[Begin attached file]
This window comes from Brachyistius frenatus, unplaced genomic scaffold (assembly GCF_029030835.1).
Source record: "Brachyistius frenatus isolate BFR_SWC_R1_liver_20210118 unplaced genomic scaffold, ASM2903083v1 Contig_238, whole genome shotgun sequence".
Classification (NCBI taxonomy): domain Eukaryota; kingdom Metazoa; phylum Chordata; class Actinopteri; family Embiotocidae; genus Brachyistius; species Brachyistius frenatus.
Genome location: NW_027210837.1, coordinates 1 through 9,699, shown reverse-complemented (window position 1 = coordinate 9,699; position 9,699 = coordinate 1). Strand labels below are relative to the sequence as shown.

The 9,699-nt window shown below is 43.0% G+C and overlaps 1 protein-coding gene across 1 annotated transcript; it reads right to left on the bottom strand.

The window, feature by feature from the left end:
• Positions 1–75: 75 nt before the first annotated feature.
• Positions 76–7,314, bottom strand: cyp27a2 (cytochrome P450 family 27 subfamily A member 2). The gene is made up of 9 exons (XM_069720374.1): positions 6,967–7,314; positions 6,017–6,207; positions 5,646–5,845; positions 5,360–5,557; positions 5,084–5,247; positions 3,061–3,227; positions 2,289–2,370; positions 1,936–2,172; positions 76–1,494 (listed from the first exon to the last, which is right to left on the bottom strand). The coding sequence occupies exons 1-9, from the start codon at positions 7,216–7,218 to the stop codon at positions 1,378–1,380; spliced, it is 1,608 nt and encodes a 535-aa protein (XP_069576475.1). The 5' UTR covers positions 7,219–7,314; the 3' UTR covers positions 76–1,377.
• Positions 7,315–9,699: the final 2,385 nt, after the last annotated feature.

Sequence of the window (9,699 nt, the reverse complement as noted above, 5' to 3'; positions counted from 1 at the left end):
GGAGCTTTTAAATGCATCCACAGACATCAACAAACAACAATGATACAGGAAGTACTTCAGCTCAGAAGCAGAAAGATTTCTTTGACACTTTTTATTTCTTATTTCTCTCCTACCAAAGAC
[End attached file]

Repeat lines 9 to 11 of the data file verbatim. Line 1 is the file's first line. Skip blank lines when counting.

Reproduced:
• Positions 7,315–9,699: the final 2,385 nt, after the last annotated feature.

Sequence of the window (9,699 nt, the reverse complement as noted above, 5' to 3'; positions counted from 1 at the left end):
GGAGCTTTTAAATGCATCCACAGACATCAACAAACAACAATGATACAGGAAGTACTTCAGCTCAGAAGCAGAAAGATTTCTTTGACACTTTTTATTTCTTATTTCTCTCCTACCAAAGAC